Typical sectors where PPP’s have been applied include:
oRoads, Bridges and Railways
oWater Supply, Sanitation and Development
oPorts and Shipping
oOil & Gas
oGovernment building accommodations
oProvision of ancillary services to core government functions
Box 1. PPP’s: Not Just about Infrastructure
In many economies, the scope of PPP’s has broadened. In addition to the provision of “traditional” projects such as infrastructure, countries such as the UK and Australia have used PPP’s as a means of providing ancillary services, such as building and maintaining accommodation for court houses and hospitals and other municipal facilities. Within these PPP’s however, government still delivers to the public those services which it deems as “core services”.
In each of these cases, the government pays an agreed service fee to private operator to provide pre-determined level of service, quality and output, allowing the government to undertake its “core services” such as holding trials or providing public medical care. Any shortfall in these levels of output or service (for instance courtroom availability) can be penalised by an agreed amount.
PPP’s in these jurisdictions have witnessed new approaches to payment, where payments are based upon incentive mechanisms linked to outcomes from the PPP, rather than utilisation. For instance in the United Kingdom so called “shadow tolls” have been implemented where a private motorway owner is paid according to the number of cars who use that road and the congestion it alleviates on other roads. Rather than charging the user directly, payment is directly from the government. It also ensures that the private road owner retains the incentive to properly design and maintain the road as an effective alternative to other more congested roads.
Usefulness to growing economies
The concept of utilising PPP methodologies could potentially be a way that countries use to improve the delivery of public services. This would allow the government to concentrate on its “core services” provision, while transferring the risk associated with management and operations of ancillary activities to the private sector. If structured correctly, the incentives provided to the private sector could lead to an overall improvement in public services in a country or region. On the payment side, in jurisdictions where private participation is still relatively new, or where political support for private sector involvement is still fragile, schemes such as shadow tolls or payment based on pre-determined service quality and levels can ensure that there is better value for money for government spending.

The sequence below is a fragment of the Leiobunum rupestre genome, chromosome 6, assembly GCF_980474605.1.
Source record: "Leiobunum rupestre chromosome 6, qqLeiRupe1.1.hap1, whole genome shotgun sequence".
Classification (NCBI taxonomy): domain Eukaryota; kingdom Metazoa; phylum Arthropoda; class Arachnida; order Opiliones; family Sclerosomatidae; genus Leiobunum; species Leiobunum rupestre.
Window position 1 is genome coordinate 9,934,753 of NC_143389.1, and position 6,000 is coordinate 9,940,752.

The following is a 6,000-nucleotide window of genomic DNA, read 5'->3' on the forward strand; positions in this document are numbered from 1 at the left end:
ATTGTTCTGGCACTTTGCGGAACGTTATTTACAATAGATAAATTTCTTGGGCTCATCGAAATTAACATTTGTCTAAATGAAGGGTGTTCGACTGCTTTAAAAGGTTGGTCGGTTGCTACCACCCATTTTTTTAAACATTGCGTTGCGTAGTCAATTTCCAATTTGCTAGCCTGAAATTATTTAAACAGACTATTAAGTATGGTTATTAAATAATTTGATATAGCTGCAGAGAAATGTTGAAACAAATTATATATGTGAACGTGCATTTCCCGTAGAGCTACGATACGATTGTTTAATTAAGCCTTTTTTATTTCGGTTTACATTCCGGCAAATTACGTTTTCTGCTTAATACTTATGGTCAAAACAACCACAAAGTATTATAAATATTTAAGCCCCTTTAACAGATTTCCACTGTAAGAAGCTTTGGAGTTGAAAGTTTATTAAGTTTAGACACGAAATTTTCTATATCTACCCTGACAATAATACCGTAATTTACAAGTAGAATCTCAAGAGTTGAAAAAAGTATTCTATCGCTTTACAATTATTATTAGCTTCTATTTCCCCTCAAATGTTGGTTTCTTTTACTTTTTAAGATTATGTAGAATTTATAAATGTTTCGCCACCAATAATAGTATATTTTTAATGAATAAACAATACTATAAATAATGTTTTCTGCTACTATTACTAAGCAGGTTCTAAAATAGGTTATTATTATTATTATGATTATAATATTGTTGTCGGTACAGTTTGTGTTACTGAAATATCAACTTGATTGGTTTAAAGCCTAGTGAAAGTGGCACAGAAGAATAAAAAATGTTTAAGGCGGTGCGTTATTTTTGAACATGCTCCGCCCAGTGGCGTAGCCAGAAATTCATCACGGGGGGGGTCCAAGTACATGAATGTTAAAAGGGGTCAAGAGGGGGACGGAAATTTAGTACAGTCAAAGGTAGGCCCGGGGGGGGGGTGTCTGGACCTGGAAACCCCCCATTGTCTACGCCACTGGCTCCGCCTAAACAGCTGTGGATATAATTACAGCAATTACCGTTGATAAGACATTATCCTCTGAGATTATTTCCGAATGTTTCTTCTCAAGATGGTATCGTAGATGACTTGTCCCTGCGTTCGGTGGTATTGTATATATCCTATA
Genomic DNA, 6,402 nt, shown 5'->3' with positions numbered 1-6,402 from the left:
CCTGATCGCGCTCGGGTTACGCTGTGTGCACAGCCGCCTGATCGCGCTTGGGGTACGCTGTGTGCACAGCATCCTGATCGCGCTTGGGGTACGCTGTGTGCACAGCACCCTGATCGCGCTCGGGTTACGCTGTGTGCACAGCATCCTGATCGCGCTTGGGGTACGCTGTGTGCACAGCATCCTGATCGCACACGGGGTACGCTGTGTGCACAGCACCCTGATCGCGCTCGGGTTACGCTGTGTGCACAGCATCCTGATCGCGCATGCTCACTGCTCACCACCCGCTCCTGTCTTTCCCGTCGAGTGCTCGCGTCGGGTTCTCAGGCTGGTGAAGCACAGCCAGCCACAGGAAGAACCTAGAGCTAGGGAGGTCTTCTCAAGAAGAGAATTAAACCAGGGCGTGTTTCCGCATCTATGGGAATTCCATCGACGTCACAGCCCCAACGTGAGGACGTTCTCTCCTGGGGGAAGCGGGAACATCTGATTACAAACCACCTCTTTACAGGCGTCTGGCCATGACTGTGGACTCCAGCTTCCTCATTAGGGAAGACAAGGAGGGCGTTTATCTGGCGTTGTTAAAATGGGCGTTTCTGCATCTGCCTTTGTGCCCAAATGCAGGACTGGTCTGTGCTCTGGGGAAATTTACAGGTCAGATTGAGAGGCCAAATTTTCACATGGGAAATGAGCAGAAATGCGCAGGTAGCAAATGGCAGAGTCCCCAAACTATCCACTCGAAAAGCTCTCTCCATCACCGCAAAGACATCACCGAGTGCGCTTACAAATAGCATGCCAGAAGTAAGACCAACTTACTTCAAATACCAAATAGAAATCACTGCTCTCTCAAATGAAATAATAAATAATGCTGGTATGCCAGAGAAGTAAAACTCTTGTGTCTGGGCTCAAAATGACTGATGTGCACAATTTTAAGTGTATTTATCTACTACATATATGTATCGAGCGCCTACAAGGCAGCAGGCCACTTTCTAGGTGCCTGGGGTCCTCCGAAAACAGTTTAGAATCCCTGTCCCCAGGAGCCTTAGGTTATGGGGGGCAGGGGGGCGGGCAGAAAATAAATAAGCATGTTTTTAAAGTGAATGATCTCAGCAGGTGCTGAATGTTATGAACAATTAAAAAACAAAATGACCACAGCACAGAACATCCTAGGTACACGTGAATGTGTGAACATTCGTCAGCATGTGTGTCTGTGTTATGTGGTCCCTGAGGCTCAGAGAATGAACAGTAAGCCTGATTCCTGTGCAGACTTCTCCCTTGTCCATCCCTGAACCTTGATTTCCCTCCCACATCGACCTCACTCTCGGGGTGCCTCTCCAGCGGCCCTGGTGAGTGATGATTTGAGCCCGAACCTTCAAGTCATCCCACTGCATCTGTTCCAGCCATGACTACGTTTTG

Case studies of two non-infrastructure PPP’s have been included following the appendices of this report which were compiled by the Victorian Auditor general. The first is a regional hospital in the Australian State of Victoria. The second is for the County Court in Melbourne, Australia. 1.2 Dedicated PPP Institutional and Policy Frameworks
One of the most common elements of all governments that have actively undertaken PPP’s is to establish a formal Partnerships framework to evaluate and facilitate projects.
Typically, while it is the Line Ministry that initiates PPP’s, many countries have established dedicated centre or department that can facilitate and provide assistance on PPP’s development. Throughout the region, a number of PPP centres exist. These include:
oBangladesh Infrastructure Investment Centre;
oPhilippines BOT Centre
oPICKO – Established at Korea Research Institute for Human Settlements
Outlines of these programmes are available in Appendices 1, 2 and 3.
Where there is no dedicated centre, a dedicated policy framework and methodology is established has been established for PPP’s. In this case, the relevant line Ministry initiates and develops the project, in co-operation with the Finance Ministry, which must ensure fiscal compatibility with the government’s budgetary goals.
Within the region, perhaps the most developed and comprehensive PPP framework is the “Partnerships Victoria” policy in the Australian state of Victoria. In this case, the Victorian government applies and develops its PPP projects within a clearly defined policy framework and methodology.
Broad guidelines in Victoria (as well as other Australian states) require potential PPP projects to be tested extensively against the following points:
oBe in the public interest;
oHave the private parties proposed cost structure compared against a Public Sector Comparator (PSC) (i.e. a model of the net costs of the proposal under a traditional Government-financed method of delivery); and
oAchieve an optimal allocation of risk between the public and private sectors (rather than a ‘maximum’ transfer of risk to the private sector).
It is worth noting at this point that it is not a prerequisite to have a dedicated department or institution for successful PPP’s to be achieved. While many countries have nonetheless established dedicated institutions, it is clear that the essential factor is to have a robust PPP methodology established which then can be effectively utilised by all practitioners.